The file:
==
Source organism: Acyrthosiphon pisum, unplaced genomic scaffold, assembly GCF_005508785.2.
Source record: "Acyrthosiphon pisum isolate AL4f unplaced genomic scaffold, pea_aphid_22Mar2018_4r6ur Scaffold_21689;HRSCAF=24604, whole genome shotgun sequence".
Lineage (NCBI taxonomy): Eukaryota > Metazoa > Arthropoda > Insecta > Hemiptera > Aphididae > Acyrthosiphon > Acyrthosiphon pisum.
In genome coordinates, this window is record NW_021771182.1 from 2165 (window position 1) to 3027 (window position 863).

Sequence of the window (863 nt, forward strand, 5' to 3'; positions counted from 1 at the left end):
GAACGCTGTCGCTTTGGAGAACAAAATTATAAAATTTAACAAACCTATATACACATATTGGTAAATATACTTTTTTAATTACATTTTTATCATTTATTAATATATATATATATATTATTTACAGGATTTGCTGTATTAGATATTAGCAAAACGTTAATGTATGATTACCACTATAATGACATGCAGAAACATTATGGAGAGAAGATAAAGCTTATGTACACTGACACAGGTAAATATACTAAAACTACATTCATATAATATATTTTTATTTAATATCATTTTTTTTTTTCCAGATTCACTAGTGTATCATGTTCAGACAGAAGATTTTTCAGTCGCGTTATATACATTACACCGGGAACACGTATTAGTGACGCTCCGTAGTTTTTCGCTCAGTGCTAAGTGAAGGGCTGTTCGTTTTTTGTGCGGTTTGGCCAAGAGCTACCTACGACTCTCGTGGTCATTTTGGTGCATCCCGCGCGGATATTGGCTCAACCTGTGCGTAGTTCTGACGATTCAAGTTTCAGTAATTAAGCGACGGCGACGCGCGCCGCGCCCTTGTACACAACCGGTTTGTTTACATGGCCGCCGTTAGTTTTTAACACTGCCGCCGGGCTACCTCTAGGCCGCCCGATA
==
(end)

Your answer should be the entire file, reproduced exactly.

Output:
Source organism: Acyrthosiphon pisum, unplaced genomic scaffold, assembly GCF_005508785.2.
Source record: "Acyrthosiphon pisum isolate AL4f unplaced genomic scaffold, pea_aphid_22Mar2018_4r6ur Scaffold_21689;HRSCAF=24604, whole genome shotgun sequence".
Lineage (NCBI taxonomy): Eukaryota > Metazoa > Arthropoda > Insecta > Hemiptera > Aphididae > Acyrthosiphon > Acyrthosiphon pisum.
In genome coordinates, this window is record NW_021771182.1 from 2165 (window position 1) to 3027 (window position 863).

Sequence of the window (863 nt, forward strand, 5' to 3'; positions counted from 1 at the left end):
GAACGCTGTCGCTTTGGAGAACAAAATTATAAAATTTAACAAACCTATATACACATATTGGTAAATATACTTTTTTAATTACATTTTTATCATTTATTAATATATATATATATATTATTTACAGGATTTGCTGTATTAGATATTAGCAAAACGTTAATGTATGATTACCACTATAATGACATGCAGAAACATTATGGAGAGAAGATAAAGCTTATGTACACTGACACAGGTAAATATACTAAAACTACATTCATATAATATATTTTTATTTAATATCATTTTTTTTTTTCCAGATTCACTAGTGTATCATGTTCAGACAGAAGATTTTTCAGTCGCGTTATATACATTACACCGGGAACACGTATTAGTGACGCTCCGTAGTTTTTCGCTCAGTGCTAAGTGAAGGGCTGTTCGTTTTTTGTGCGGTTTGGCCAAGAGCTACCTACGACTCTCGTGGTCATTTTGGTGCATCCCGCGCGGATATTGGCTCAACCTGTGCGTAGTTCTGACGATTCAAGTTTCAGTAATTAAGCGACGGCGACGCGCGCCGCGCCCTTGTACACAACCGGTTTGTTTACATGGCCGCCGTTAGTTTTTAACACTGCCGCCGGGCTACCTCTAGGCCGCCCGATA